Los Angeles Times
  Sunday, November 20, 2005

  A rush to executions

  CHINA HAS A BRUTALLY EFFICIENT system of capital punishment. 
  Sentences can be carried out within months of conviction, sometimes 
  in mobile lethal-injection vans. The cost is low -- $87 per 
  execution. Appeals are limited and stacked in favor of the 
  prosecution. And although the government does not issue statistics, 
  estimates of the number of executions in China range upward from 
  3,000 a year.

  Most Americans would be appalled at China's system, which was 
  described by The Times' Mark Magnier in an article published in 
  September. Yet efficiency is one of the main arguments for proposed 
  federal legislation, sponsored by Sen. Jon Kyl (R-Ariz.), to limit 
  death penalty appeals in the United States. No one argues that the 
  proposed curbs on access to federal courts would make the U.S. 
  system as unjust as China's. And both executions and capital 
  convictions are dropping sharply in the U.S. as doubts about the 
  death penalty rise.

  So why are some members of Congress pushing so hard to make 
  executions easier? It's certainly a distraction from more pressing 
  issues, such as the war in Iraq and the budget deficit. Maybe that's 
  the point.

  The Senate version of the bill (blandly called the Streamlined 
  Procedures Act) is heading for a vote in the Judiciary Committee. 
  Its most offensive provision would curtail the use of writs of 
  habeas corpus, which allow plaintiffs to move death penalty cases 
  into federal courts on constitutional grounds after state appeals 
  are exhausted. Faced with the opposition of 49 of 50 state chief 
  justices, along with the American Bar Assn. and numerous law 
  enforcement and human rights organizations, supporters have already 
  softened the Senate proposal, and compromise could further alleviate 
  its effects.

  Softer or not, however, the measure would still result in people 
  whose guilt (or degree of guilt) is in doubt being put to death or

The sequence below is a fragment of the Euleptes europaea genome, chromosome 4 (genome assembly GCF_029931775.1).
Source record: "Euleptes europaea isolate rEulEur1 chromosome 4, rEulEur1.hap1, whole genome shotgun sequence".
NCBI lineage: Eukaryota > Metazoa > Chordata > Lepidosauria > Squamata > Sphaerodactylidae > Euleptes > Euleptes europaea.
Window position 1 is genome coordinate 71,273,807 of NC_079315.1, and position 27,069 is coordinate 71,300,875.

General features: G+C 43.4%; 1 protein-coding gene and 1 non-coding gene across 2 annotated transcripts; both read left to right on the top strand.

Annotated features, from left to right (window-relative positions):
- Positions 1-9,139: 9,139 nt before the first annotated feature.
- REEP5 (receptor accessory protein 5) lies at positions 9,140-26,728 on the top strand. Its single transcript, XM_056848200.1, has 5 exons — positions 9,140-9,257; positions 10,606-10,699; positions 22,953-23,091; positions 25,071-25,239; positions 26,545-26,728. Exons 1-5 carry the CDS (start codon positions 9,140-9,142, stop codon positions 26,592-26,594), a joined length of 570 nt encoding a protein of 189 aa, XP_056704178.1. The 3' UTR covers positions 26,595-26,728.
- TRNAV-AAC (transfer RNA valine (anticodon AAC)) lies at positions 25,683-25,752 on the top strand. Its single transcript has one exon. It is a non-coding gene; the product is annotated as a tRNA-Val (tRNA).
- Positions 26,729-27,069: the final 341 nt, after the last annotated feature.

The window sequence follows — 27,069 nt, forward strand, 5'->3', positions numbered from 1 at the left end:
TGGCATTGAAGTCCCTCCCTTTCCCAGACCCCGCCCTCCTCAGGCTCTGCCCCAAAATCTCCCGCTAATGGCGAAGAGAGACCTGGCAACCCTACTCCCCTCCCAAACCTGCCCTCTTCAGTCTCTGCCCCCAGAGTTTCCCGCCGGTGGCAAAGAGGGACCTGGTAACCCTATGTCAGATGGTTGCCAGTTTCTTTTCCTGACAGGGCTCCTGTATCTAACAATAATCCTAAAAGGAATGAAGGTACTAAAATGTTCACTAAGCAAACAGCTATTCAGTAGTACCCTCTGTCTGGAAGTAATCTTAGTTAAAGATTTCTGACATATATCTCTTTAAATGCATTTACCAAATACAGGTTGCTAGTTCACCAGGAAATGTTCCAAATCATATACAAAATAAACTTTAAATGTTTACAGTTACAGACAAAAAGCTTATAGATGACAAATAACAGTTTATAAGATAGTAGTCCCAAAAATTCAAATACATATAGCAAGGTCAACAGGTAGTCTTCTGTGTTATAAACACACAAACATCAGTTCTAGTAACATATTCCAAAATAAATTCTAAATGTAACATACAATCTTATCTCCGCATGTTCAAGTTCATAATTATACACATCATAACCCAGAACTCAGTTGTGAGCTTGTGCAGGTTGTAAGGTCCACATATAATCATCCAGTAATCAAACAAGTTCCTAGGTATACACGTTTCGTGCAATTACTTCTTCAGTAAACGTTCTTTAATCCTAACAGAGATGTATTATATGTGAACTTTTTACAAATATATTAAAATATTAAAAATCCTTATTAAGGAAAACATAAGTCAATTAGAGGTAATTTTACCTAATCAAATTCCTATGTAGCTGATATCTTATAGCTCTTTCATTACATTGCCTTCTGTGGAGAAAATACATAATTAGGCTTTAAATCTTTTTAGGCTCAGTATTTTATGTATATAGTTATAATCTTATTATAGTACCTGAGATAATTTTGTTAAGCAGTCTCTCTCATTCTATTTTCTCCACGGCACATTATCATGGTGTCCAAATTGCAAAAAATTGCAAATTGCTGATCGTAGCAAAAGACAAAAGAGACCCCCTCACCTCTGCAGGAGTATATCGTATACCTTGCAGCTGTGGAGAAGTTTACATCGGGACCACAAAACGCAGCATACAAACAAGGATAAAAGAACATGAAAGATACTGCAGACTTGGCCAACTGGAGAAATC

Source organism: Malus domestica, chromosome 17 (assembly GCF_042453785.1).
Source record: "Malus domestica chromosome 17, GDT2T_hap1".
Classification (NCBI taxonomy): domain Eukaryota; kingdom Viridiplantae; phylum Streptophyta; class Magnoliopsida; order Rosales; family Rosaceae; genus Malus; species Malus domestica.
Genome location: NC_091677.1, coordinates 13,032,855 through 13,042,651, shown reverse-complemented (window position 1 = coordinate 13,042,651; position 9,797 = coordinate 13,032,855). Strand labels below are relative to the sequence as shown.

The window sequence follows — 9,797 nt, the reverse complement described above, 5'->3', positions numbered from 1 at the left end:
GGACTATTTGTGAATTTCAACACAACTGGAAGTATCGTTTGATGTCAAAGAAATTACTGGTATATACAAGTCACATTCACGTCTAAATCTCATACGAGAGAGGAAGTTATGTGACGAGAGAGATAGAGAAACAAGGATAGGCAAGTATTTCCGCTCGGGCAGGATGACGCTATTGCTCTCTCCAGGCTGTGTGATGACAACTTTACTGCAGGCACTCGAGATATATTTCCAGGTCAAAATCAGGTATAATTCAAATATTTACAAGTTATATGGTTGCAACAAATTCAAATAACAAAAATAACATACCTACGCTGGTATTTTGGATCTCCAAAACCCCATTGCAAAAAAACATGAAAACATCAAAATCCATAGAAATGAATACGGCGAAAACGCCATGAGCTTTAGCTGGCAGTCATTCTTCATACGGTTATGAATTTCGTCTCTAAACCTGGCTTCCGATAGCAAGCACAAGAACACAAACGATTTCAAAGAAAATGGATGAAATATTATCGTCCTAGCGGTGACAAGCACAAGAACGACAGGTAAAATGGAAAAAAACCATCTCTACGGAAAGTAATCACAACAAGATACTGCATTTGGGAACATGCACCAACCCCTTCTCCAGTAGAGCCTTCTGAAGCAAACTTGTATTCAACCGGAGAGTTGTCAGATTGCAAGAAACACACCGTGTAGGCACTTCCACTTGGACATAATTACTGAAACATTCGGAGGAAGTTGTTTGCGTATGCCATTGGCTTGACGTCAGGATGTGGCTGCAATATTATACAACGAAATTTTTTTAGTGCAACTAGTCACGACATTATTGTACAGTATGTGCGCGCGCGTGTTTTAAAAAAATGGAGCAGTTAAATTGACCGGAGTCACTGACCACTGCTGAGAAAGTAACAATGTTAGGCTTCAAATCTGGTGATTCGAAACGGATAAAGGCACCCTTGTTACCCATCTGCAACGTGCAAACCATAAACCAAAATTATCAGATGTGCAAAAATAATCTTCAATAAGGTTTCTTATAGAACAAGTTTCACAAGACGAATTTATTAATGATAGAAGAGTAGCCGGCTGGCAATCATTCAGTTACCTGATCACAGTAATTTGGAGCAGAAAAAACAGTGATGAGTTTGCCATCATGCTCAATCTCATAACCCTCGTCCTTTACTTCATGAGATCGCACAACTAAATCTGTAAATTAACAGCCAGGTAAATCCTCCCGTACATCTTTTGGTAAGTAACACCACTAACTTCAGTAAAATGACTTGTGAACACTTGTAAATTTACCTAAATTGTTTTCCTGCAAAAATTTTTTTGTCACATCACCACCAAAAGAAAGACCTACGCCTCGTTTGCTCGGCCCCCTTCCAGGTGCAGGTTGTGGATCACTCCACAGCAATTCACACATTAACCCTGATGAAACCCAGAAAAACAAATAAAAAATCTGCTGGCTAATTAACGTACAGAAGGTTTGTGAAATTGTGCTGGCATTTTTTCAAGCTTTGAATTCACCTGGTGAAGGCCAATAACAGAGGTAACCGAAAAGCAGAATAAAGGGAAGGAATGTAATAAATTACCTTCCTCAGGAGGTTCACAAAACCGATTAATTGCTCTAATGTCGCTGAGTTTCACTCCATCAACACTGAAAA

left to rot in prison. States' protections vary widely, and many are 
  far weaker than California's. In federal court, it is not uncommon 
  to see cases in which prosecutors or police are suspected of hiding 
  evidence, witness testimony is questionable, racial bias in jury 
  selection is at issue or DNA evidence may yet be obtained.

  The current issue of Law Enforcement News, for instance, details 
  problems with the collection, storage and analysis of DNA evidence. 
  Other recent studies have quantified the unreliability of eyewitness 
  testimony, especially across racial lines. And in an Alabama appeals 
  court, an inmate who has spent 19 years on death row is now 
  presenting evidence that the gun the state says he used in his crime 
  was too rusty and dilapidated to fire. What's more, FBI experts say 
  the bullets from the crime scene don't match the gun. If the Alabama 
  courts were to reject these arguments, and the bill now being 
  considered in the Senate becomes law, the inmate could be barred 
  from pursuing his case in federal court.

  Meanwhile, provisions in the renewal of the Patriot Act would make 
  it easier for prosecutors to win the death penalty in federal 
  trials. They could even get a second chance if a jury deadlocked on 
  the penalty.

  Science and history are making it increasingly clear that there is 
  no way to reconcile speedy justice and the death penalty. While 
  Congress is trying to make executions easier, many states and the 
  Supreme Court are working to make the system more fair -- and the 
  death penalty more rare.

  Even in politics, opposition to the death penalty is no longer as 
  toxic as it was a decade ago. The new governors-elect of Virginia 
  and New Jersey were elected despite their opposition to the penalty. 
  California's death row holds more than 600 inmates, yet each 
  execution raises a storm of argument, as the scheduled Dec. 13 
  execution of former Crips gang leader Stanley "Tookie" Williams 

  A civilized society does not risk a mistake that would take a life. 
  Restricting the appeals process in death penalty cases simply turns 
  back the clock to a time of greater injustice. But Americans would 
  be just as safe, and increasingly just as satisfied, with an 
  ultimate sentence of life in prison.